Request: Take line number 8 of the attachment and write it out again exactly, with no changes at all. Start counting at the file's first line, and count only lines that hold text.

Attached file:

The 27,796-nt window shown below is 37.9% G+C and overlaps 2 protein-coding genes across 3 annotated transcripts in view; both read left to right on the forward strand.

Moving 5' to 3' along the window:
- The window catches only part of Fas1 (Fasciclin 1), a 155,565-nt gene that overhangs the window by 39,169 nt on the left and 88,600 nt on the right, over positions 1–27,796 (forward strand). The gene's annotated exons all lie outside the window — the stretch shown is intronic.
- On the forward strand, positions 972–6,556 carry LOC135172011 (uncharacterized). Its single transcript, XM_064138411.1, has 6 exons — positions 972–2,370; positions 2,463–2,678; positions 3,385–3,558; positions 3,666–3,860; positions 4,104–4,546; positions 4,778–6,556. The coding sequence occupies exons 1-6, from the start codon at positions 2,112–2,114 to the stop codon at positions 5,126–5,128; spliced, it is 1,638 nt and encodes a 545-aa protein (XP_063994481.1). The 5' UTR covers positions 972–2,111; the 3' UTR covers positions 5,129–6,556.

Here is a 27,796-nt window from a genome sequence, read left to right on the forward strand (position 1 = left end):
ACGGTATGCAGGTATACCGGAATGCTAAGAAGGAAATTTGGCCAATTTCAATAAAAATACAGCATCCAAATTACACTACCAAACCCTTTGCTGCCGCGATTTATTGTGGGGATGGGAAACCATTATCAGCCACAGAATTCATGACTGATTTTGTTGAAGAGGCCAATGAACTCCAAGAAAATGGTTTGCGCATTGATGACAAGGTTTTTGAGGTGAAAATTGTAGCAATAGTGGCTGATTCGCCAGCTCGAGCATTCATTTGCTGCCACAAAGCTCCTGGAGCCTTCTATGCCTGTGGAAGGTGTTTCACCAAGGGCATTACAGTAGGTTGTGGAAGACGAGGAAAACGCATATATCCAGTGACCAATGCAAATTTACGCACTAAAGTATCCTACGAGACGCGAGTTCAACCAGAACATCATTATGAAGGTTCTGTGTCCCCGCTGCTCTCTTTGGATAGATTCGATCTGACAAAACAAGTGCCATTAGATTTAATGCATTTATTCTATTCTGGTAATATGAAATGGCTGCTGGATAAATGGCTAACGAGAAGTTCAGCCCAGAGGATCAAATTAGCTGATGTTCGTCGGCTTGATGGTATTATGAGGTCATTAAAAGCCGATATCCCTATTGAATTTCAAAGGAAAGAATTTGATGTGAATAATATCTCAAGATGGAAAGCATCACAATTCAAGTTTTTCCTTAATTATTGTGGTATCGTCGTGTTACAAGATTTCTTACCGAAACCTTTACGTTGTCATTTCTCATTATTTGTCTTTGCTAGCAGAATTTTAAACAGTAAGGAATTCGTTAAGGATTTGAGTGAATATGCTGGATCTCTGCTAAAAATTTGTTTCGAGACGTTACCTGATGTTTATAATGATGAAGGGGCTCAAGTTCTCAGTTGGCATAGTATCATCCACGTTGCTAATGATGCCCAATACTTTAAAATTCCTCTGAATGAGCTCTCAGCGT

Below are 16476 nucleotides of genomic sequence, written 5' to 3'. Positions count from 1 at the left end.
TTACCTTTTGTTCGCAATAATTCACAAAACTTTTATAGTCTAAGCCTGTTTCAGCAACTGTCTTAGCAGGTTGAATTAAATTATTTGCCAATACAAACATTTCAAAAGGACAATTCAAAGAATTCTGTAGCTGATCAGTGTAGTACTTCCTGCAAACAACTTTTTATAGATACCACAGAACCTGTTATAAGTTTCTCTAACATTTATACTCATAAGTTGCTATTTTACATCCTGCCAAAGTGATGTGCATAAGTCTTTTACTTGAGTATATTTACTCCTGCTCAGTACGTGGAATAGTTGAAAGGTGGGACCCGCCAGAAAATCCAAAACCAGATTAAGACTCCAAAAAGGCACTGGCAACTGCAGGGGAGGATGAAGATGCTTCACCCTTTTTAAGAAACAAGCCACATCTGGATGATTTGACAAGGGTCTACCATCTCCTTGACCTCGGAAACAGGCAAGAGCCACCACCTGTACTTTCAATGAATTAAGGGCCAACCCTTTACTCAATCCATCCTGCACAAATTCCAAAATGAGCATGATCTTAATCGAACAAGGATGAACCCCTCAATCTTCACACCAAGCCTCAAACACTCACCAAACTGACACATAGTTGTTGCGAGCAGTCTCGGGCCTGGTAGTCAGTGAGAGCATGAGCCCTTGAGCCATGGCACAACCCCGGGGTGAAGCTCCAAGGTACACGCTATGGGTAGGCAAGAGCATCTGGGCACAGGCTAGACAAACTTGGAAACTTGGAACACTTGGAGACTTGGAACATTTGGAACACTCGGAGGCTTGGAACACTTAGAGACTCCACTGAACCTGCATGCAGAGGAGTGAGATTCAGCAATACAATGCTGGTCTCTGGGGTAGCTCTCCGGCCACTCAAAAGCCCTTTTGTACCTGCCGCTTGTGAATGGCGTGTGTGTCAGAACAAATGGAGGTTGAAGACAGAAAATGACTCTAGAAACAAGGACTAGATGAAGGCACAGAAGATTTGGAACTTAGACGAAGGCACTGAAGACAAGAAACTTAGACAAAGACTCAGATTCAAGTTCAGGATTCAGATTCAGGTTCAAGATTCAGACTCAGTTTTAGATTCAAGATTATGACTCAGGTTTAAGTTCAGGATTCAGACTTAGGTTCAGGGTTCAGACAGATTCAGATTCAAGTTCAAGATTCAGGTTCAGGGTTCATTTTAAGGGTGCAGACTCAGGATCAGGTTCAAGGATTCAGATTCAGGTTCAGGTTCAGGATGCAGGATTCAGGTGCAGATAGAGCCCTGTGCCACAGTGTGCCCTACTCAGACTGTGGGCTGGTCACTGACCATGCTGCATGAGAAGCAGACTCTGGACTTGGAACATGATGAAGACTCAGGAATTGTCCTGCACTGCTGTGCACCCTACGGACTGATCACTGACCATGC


TTACCTTTTGTTCGCAATAATTCACAAAACTTTTATAGTCTAAGCCTGTTTCAGCAACTGTCTTAGCAGGTTGAATTAAATTATTTGCCAATACAAACATTTCAAAAGGACAATTCAAAGAATTCTGTAGCTGATCAGTGTAGTACTTCCTGCAAACAACTTTTTATAGATACCACAGAACCTGTTATAAGTTTCTCTAACATTTATACTCATAAGTTGCTATTTTACATCCTGCCAAAGTGATGTGCATAAGTCTTTTACTTGAGTATATTTACTCCTGCTCAGTACGTGGAATAGTTGAAAGGTGGGACCCGCCAGAAAATCCAAAACCAGATTAAGACTCCAAAAAGGCACTGGCAACTGCAGGGGAGGATGAAGATGCTTCACCCTTTTTAAGAAACAAGCCACATCTGGATGATTTGACAAGGGTCTACCATCTCCTTGACCTCGGAAACAGGCAAGAGCCACCACCTGTACTTTCAATGAATTAAGGGCCAACCCTTTACTCAATCCATCCTGCACAAATTCCAAAATGAGCATGATCTTAATCGAACAAGGATGAACCCCTCAATCTTCACACCAAGCCTCAAACACTCACCAAACTGACACATAGTTGTTGCGAGCAGTCTCGGGCCTGGTAGTCAGTGAGAGCATGAGCCCTTGAGCCATGGCACAACCCCGGGGTGAAGCTCCAAGGTACACGCTATGGGTAGGCAAGAGCATCTGGGCACAGGCTAGACAAACTTGGAAACTTGGAACACTTGGAGACTTGGAACATTTGGAACACTCGGAGGCTTGGAACACTTAGAGACTCCACTGAACCTGCATGCAGAGGAGTGAGATTCAGCAATACAATGCTGGTCTCTGGGGTAGCTCTCCGGCCACTCAAAAGCCCTTTTGTACCTGCCGCTTGTGAATGGCGTGTGTGTCAGAACAAATGGAGGTTGAAGACAGAAAATGACTCTAGAAACAAGGACTAGATGAAGGCACAGAAGATTTGGAACTTAGACGAAGGCACTGAAGACAAGAAACTTAGACAAAGACTCAGATTCAAGTTCAGGATTCAGATTCAGGTTCAAGATTCAGACTCAGTTTTAGATTCAAGATTATGACTCAGGTTTAAGTTCAGGATTCAGACTTAGGTTCAGGGTTCAGACAGATTCAGATTCAAGTTCAAGATTCAGGTTCAGGGTTCATTTTAAGGGTGCAGACTCAGGATCAGGTTCAAGGATTCAGATTCAGGTTCAGGTTCAGGATGCAGGATTCAGGTGCAGATAGAGCCCTGTGCCACAGTGTGCCCTACTCAGACTGTGGGCTGGTCACTGACCATGCTGCATGAGAAGCAGACTCTGGACTTGGAACATGATGAAGACTCAGGAATTGTCCTGCACTGCTGTGCACCCTACGGACTGATCACTGACCATGC